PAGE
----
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Dr Chris Steele shares diet tips on reducing blood pressure

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The Mayo Clinic explains uncontrolled high blood pressure increases your risk of serious health problems, including heart attack and stroke. The NHS notes high blood pressure, or hypertension, rarely has noticeable symptoms. It suggests that writing down what you eat, even for just a week, “can shed surprising light on your true eating habits”.

The Mayo Clinic says too little potassium in your diet can contribute to high blood pressure.

It says: “Potassium helps balance the amount of sodium in your cells. A proper balance of potassium is critical for good heart health.

“If you don’t get enough potassium in your diet, or you lose too much potassium due to dehydration or other health conditions, sodium can build up in your blood.”

Heart UK explains that foods that are rich in potassium are important in managing high blood pressure because potassium lessens the effects of sodium.

The organisation explains: “The more potassium you eat, the more sodium you lose through urine.

“Potassium also helps to ease tension in your blood vessel walls, can nardil stop working which helps further lower blood pressure.”

It adds that increasing potassium through diet is recommended in adults with blood pressure above 120/80 who are otherwise healthy.

Nonetheless, it warns: “Potassium can be harmful in patients with kidney disease, any condition that affects how the body handles potassium, or those who take certain medications. The decision of whether to take excess potassium should be discussed with your doctor.”

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The organisation says even though potassium can lessen the blood pressure-raising effects of sodium, eating more potassium should be combined with your efforts to break up with that excess salt and develop other healthy eating and lifestyle habits.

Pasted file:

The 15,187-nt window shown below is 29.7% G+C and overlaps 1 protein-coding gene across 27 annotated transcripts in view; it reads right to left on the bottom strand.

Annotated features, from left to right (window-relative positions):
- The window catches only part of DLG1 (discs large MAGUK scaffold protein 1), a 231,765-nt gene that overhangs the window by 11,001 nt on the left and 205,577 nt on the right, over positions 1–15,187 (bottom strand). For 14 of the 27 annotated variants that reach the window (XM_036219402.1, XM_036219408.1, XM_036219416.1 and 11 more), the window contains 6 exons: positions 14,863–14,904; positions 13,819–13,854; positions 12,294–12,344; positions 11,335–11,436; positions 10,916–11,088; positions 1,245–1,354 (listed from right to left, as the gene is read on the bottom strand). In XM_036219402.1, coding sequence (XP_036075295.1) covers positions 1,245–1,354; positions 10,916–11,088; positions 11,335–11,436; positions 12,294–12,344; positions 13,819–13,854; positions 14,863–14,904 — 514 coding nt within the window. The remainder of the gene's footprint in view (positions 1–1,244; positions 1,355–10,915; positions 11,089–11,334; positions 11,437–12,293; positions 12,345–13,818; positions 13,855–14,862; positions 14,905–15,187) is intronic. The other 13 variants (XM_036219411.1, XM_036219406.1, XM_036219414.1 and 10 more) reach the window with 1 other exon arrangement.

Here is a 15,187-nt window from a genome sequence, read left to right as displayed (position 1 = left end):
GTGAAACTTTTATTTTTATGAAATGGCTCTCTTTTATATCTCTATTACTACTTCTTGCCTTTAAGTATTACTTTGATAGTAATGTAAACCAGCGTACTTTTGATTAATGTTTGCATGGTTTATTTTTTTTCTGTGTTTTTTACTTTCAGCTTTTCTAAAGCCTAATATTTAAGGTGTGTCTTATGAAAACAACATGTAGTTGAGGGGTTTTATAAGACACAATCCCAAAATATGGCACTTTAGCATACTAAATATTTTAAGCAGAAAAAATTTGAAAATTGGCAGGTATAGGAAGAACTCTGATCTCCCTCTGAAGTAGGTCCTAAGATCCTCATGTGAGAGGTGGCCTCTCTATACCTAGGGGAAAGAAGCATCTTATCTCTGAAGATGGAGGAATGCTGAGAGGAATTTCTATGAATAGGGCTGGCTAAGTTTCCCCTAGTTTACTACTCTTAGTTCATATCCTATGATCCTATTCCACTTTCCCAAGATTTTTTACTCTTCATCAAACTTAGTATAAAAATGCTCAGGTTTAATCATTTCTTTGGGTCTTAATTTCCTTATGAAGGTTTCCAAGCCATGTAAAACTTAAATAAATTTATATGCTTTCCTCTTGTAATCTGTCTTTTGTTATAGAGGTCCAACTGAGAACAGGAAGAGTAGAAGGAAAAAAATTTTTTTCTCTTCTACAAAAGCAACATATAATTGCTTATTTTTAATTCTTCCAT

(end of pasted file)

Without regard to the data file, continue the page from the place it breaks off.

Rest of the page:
The NHS says salt raises your blood pressure, so the more salt you eat, the higher your blood pressure.

It says that people should aim to eat less than 6g (0.2oz) of salt a day, which is about a teaspoonful.

The NHS adds: “Eating a low-fat diet that includes lots of fibre, such as wholegrain rice, bread and pasta, and plenty of fruit and vegetables also helps lower blood pressure.”

The NHS says: “Eating a healthy, balanced diet is an important part of maintaining good health, and can help you feel your best.

“This means eating a wide variety of foods in the right proportions, and consuming the right amount of food and drink to achieve and maintain a healthy body weight.”

It says: “Most people in the UK eat and drink too many calories, too much saturated fat, sugar and salt, and not enough fruit, vegetables, oily fish or fibre.”

The Mayo Clinic adds that regular physical activity, such as 150 minutes a week, or about 30 minutes most days of the week, “can lower your blood pressure”.

The NHS says blood pressure is recorded with two numbers. The systolic pressure, higher number, is the force at which your heart pumps blood around your body.

The diastolic pressure, lower number, is the resistance to the blood flow in the blood vessels.
As a general guide:

  • High blood pressure is considered to be 140/90mmHg or higher (or 150/90mmHg or higher if you’re over the age of 80)
  • Ideal blood pressure is usually considered to be between 90/60mmHg and 120/80mmHg

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